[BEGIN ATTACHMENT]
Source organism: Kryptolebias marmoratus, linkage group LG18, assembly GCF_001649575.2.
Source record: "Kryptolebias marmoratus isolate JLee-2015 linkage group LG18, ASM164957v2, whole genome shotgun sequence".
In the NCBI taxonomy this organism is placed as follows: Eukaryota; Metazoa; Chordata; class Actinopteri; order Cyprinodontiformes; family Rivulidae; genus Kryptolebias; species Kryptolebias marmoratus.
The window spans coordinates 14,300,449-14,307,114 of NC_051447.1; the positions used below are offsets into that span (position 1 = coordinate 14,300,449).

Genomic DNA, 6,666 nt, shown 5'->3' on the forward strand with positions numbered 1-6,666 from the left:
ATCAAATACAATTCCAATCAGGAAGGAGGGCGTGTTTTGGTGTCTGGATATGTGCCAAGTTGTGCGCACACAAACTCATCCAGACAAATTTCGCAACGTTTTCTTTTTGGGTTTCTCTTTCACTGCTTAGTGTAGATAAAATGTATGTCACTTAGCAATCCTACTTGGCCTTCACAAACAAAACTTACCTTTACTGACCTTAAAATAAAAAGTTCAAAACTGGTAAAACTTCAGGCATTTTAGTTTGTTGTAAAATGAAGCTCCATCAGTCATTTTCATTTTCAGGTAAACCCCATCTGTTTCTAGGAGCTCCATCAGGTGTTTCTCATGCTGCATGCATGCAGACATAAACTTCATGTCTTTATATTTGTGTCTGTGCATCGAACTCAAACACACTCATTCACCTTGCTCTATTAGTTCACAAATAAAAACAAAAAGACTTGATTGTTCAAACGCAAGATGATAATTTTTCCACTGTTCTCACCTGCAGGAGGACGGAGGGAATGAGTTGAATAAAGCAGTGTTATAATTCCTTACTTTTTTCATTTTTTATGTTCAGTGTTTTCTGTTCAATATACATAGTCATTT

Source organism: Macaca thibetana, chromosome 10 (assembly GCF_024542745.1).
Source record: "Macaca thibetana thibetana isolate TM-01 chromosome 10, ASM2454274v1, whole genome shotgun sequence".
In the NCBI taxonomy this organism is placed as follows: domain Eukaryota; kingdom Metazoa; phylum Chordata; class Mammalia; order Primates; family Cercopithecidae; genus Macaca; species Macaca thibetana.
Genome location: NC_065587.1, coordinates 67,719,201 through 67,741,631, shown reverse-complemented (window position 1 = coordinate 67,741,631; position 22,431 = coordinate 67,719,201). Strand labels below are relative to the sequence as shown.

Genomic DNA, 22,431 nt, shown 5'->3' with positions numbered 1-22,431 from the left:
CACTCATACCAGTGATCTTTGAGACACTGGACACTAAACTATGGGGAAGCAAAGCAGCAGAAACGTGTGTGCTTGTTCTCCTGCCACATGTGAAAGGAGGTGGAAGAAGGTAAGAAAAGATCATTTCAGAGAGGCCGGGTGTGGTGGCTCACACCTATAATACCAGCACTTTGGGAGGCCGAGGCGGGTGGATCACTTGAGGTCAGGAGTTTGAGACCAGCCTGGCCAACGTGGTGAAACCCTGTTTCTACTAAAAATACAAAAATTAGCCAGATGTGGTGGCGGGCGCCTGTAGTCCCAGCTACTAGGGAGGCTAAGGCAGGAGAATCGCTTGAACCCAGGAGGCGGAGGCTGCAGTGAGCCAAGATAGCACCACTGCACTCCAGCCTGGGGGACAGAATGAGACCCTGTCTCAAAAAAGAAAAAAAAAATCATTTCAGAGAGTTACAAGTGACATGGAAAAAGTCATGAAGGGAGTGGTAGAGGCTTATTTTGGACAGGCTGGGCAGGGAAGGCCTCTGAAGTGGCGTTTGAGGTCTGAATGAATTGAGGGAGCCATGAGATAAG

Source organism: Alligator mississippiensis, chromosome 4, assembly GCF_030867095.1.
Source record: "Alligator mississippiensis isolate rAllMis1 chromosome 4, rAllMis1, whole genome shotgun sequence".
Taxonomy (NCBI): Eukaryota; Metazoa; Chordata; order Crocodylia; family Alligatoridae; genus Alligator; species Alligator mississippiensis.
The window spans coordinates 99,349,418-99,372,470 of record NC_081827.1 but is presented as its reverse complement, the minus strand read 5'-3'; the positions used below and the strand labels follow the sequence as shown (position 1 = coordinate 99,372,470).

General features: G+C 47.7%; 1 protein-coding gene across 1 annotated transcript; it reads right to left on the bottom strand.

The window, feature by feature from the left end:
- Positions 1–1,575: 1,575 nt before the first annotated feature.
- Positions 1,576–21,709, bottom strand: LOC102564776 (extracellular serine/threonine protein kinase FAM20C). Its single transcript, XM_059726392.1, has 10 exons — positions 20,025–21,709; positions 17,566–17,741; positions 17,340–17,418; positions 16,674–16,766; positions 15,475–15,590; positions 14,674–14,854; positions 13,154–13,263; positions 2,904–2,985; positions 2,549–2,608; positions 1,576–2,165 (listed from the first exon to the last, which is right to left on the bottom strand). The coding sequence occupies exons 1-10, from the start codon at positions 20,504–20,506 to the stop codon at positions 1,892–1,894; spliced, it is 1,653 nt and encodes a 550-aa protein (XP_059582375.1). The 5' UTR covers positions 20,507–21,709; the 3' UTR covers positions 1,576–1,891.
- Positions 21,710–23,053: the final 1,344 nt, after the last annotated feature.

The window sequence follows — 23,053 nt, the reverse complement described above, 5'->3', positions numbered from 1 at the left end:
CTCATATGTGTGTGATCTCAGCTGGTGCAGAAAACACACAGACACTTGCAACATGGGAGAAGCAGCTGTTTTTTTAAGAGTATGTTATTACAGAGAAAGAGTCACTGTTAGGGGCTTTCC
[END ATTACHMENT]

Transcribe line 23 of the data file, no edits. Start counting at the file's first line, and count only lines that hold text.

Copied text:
CTCATATGTGTGTGATCTCAGCTGGTGCAGAAAACACACAGACACTTGCAACATGGGAGAAGCAGCTGTTTTTTTAAGAGTATGTTATTACAGAGAAAGAGTCACTGTTAGGGGCTTTCC